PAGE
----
Nancy Lewis, my mother’s best friend, a graduate of the Cornell School of Home Economics, had worked as a food demonstrator at the New York World’s Fair in the French’s Food Pavilion. On picnics and at meals at her house she experimented on us. We did not know what to make of this gourmet fare loaded with some strange spices and plenty of French’s mustard. Poor lady, she was way before her time.
My father’s business partner was an old bachelor, and very lonely. Each week he took us out to dinner with him. The destination was often a church supper in one of the local towns. The food was good, the lines were long, and we would often have to sit and wait patiently with the mostly older folks in the church sanctuary. We would be taunted by the delicious aromas coming from the dining room. But the wait would be well worth it when we finally spied the vast array of wedges of homemade pies – which always made for a difficult choice. Sometimes, Mr. Fink would take us to fancy local restaurants with real white linen tablecloths. Minding our manners, we sampled such unknown dishes as shrub, prime rib au jus or French Silk pie.
Our family vacation in Europe was full of food firsts - my first croissant and my first bottle of mineral water. But one dinner at the Hotel de La Poste in Vezelay France topped it all. My brother and I watched in wide-eyed amazement as the elegant French lady at the next table lustily devoured a plate of big juicy snails! I vowed then and there, to never never eat a snail. That, of course, was a vow that I did not keep.
When my own children were little, we had a weekly ritual of making bread. They particularly enjoyed punching the dough down, and braiding the three pieces together. Influenced by the writer Euell Gibbons, I became a bit of a food forager, and would drag the children through the local fields in search of wild edible food.
I guess I would call myself a “foodie”. For the past ten years, I have eaten my way around the world, but along the way I have done far less cooking. I am anxious to rediscover the foods, flavors and tastes of my family’s culinary history. I look forward to taking time to browse through Aunt Lois’s recipe clipping file and to reading the handwritten recipe book of my paternal Grandmother (who I never knew). I know I will learn more about those who have gone before me, and about myself.
I am a great supporter of the concept of “Farm to Table”, and becoming acquainted with the regional foods and cuisine of the Pacific Northwest is on my to do list. I am also intrigued and inspired by the new crop of Culinary Food and Lifestyle bloggers - who seamlessly integrate cooking, photography and styling with social media.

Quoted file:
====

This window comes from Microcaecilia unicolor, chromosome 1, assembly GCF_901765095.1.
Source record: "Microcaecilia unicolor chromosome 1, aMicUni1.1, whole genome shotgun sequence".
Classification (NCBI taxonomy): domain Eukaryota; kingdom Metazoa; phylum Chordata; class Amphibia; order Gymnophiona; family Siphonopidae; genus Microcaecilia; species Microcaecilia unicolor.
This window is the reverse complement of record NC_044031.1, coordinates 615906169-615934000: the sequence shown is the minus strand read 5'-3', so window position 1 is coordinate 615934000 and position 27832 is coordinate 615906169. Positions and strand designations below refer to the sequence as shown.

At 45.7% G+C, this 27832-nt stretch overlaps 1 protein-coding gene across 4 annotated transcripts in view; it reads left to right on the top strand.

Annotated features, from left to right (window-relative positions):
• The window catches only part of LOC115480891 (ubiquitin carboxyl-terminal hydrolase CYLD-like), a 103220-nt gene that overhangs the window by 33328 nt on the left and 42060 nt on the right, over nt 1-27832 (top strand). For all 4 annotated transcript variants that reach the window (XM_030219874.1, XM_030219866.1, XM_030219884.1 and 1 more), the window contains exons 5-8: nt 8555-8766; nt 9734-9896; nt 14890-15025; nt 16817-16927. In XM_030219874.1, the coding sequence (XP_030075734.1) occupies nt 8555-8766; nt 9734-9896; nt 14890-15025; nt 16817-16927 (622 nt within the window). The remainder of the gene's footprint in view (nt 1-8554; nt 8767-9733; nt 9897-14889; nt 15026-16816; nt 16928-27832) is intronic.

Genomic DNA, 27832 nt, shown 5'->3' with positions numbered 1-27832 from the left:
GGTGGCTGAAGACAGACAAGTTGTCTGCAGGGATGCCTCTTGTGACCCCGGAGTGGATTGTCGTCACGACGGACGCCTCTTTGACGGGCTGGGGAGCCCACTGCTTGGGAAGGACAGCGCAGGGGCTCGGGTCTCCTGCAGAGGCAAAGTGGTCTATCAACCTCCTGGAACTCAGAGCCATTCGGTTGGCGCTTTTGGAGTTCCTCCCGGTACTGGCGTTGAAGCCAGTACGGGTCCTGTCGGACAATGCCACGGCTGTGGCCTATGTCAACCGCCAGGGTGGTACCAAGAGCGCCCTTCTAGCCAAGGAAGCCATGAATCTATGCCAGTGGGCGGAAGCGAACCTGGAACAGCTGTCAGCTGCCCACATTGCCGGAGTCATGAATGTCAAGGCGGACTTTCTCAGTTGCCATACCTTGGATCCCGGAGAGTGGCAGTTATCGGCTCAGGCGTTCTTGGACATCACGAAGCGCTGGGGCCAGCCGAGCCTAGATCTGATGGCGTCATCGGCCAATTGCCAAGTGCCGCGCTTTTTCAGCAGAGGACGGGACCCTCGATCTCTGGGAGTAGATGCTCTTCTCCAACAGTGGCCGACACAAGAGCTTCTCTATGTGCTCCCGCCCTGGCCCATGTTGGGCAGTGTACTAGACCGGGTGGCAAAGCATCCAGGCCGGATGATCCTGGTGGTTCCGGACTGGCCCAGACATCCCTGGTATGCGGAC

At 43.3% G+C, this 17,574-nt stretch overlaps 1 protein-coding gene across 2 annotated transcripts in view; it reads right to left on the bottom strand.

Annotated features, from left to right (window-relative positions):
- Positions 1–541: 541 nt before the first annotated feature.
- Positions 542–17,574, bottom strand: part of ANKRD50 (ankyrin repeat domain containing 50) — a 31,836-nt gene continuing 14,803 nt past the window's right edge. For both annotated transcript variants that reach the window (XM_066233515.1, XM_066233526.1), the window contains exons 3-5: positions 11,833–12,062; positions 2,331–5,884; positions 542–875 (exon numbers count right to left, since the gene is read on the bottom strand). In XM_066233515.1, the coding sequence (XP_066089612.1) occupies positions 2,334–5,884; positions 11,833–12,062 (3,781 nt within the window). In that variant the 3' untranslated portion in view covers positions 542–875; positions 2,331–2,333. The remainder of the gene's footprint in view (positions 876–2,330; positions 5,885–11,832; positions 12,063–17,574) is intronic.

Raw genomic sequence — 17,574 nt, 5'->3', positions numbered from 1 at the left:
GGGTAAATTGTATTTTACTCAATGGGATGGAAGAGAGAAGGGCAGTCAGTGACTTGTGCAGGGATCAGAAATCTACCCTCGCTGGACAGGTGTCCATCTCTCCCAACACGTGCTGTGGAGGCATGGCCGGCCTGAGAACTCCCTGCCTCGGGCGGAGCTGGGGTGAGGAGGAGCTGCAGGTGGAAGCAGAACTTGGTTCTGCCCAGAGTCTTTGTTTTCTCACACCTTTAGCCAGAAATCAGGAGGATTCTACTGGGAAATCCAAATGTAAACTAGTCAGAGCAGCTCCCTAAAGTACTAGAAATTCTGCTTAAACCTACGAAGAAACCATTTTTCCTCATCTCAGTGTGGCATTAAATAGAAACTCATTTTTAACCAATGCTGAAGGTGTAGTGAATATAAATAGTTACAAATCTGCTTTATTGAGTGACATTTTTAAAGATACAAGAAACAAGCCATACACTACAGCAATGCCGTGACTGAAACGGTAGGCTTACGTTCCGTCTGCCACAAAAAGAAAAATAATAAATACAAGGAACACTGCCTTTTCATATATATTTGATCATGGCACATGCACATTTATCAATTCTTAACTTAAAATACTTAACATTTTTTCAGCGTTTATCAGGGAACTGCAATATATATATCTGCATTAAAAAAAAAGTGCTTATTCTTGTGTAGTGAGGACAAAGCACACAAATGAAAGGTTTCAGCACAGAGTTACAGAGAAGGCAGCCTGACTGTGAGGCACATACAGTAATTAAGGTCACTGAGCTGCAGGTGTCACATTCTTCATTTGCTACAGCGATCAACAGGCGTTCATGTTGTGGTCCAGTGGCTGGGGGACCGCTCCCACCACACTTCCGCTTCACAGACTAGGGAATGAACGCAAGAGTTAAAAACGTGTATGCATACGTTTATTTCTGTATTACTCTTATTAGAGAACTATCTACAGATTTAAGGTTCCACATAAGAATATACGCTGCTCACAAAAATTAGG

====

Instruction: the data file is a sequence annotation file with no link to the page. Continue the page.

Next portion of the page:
Wednesday, December 31, 2014
Sunday, May 11, 2014
As a little girl in Upstate New York, I often dreamed of travelling to faraway places. These dreams were fueled by stories of my family’s travel adventures. One ancestor was a missionary in 19th century Turkey, where he and his wife ran an orphanage for Armenian girls. Another, my grandfather, was a scientist who made research expeditions the length and breadth of Africa studying the Fruit fly. Then there was my father, who spent most of World War II in Delhi India, as a quartermaster in the Army, supplying the Burma trail.
I loved nothing better than going up to the attic of our house, and digging through old trunks full of ancient photographs and mementos from these family adventures. My father had also given me his childhood collections of stamps and postcards. The bold colors and designs of the stamps from colonial Africa especially intrigued me. On rainy days, I used to entertain the neighborhood kids with shows of postcard images projected on the attic walls from my father’s old magic lantern. At school, during show and tell, I often demonstrated how to drape an Indian sari and a turban.
So when I saw the details of an online course in Travel Geography from a local community college, I was excited at the opportunity to learn more about these parts of the world, and to retrace the steps of my ancestors.
Next Stop - Africa and Asia,
Next Stop - Africa and Asia,
Wednesday, April 16, 2014
All this reminds me of our time living in the countryside of Belgium. A favorite pastime was watching the local Belgian hares happily dancing and grazing on the lawn of our home. This was not a good sight to our landlord, but for us these persistent visitors provided many happy hours of viewing.